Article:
The Washington Redskins announced Pete Hoener as their new tight ends coach last week.
Hoener, 68, brings more than four decades of collegiate and professional coaching experience and has helped develop multiple Pro Bowl tight ends. Below are five things to know about Hoener.
1. He's brings more than four decades of collegiate and professional coaching experience.
After playing football at Bradley University in his hometown of Peoria, Illinois, Hoener began his coaching career as a graduate assistant at Missouri in 1975.
Over the next quarter-century, he held offensive coaching jobs at eight different colleges while mixing in a two-year stint with the St. Louis Cardinals as their tight ends coach in 1985 and 1986. The Cardinals, now in Arizona, hired him back as their offensive line coach in 2001, and he's been in the NFL ever since.
Hoener's 45 years of coaching experience is second most on the Redskins' staff behind offensive line coach John Matsko.
2. He's the only tight ends coach Ron Rivera has ever had.
Hoener's NFL journey took him from Arizona to Chicago, where he served as the Bears' offensive line coach in 2004. He then spent the next six seasons coaching tight ends in San Francisco.
In 2011, Hoener joined forces with Ron Rivera, who was just hired as the head coach of the Carolina Panthers. Hoener, Rivera and Matsko coached together for eight-plus seasons, and during that stretch, the Panthers won three NFC South titles and advanced to Super Bowl 50 following the 2015 season.
Hoener and Matsko finished out the 2019 campaign following Rivera's firing in December, but it was not long before the trio was reunited. The Redskins announced Rivera as their new head coach on New Year's Day, and a few weeks later Hoener and Matsko officially became part of his coaching staff in Washington.
3. He's worked closely with Pro Bowlers Greg Olsen, Vernon Davis and Delanie Walker.
Greg Olsen, a first-round pick back in 2007, never had more than 60 receptions and 612 yards over his first four NFL seasons with the Chicago Bears.
But once he was traded to the Panthers in 2011, the same year Hoener and Rivera arrived, he quickly became one of the top tight ends in the NFL. Olsen made three straight Pro Bowls from 2014-16, averaging about 80 receptions and 1,060 yards and combining for 19 touchdowns.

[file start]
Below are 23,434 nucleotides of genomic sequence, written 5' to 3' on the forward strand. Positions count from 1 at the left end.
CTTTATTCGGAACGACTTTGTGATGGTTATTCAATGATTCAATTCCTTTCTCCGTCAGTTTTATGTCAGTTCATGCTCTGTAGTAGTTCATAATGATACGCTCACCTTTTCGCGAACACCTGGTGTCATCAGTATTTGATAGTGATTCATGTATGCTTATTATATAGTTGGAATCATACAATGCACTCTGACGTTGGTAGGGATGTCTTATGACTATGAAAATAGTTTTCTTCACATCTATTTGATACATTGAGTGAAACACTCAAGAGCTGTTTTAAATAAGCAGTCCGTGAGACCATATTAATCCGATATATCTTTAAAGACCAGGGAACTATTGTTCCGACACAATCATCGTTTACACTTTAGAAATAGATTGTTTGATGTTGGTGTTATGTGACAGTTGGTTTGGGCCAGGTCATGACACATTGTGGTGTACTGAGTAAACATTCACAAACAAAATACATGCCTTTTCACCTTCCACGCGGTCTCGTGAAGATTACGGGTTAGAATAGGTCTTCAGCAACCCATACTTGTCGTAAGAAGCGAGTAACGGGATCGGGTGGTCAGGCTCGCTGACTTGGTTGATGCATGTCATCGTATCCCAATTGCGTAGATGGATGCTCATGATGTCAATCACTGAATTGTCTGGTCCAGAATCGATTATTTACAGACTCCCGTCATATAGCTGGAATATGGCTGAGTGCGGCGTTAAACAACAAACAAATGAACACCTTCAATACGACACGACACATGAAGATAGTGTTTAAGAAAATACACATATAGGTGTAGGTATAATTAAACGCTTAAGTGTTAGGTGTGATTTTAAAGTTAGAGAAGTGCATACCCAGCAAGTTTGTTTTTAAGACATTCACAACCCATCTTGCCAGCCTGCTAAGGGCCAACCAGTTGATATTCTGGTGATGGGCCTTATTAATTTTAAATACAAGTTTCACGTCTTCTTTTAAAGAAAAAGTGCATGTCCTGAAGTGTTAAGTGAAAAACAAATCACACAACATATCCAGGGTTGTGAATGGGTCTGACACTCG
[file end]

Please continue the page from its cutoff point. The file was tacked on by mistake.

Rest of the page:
For his career, Olsen currently ranks in the top 10 all-time among tight ends in catches (718), receiving yards (8,444) and touchdowns (59).
Before molding Olsen into a Pro Bowler, Hoener was in charge of grooming Davis and Walker, who were both selected in the 2006 NFL Draft. Davis quickly emerged as the 49ers No. 1 tight end and eventually became one of the better tight ends in all of football. Between 2009-11, Davis averaged 67 catches for 890 yards and found the end zone 26 times. He also set an NFL record for receiving touchdowns by a tight end with 13 in 2009.
"He is probably the best coach I've ever had," Davis told 49ers.com in 2009. "He knows anything you could want to know as a tight end."
Walker was not nearly as productive as Davis during his seven seasons in San Francisco, but he still carved out a role within the 49ers offense. He signed with Tennessee in 2013 and went on to make three straight Pro Bowls from 2015-17.
4. He's not considered a player's coach, but the relationships he's built mean everything to him.
Hoener has served under 17 head coaches during his career, but none of them taught him as much as his high school coach, Tom Peeler, according to a story on 49ers.com in 2009.
Peeler emphasized the importance of being an expert in whatever you're doing, and Hoener has taken pride in that wherever he's been. Peeler also taught Hoener how to develop and sustain relationships with his players.
Hoener is not considered a player's coach, and he's fine with that. But he cherishes the bonds he's formed with his players more than anything.
"Those relationships are everything," Hoener told 49ers.com in 2009. "My favorite memories are just seeing some of the players I have been around grow and have families and go into different jobs, even if it wasn't necessarily in football."
Hoener made that statement more than a decade ago, but there is little to suggest he has moved off that belief.
Hoener has been coaching for 45 straight seasons and just agreed to join Rivera in Washington. He used to fish and golf, but he gave those up a long time ago in favor of watching film and game planning. In fact, if any coach said that they have hobbies, he would call them a liar. There's just not enough time.
That is the right mindset to have for a coach joining a team coming off a 3-13 season. Now it's up to him and the rest of the Redskins coaching staff to turn this franchise around.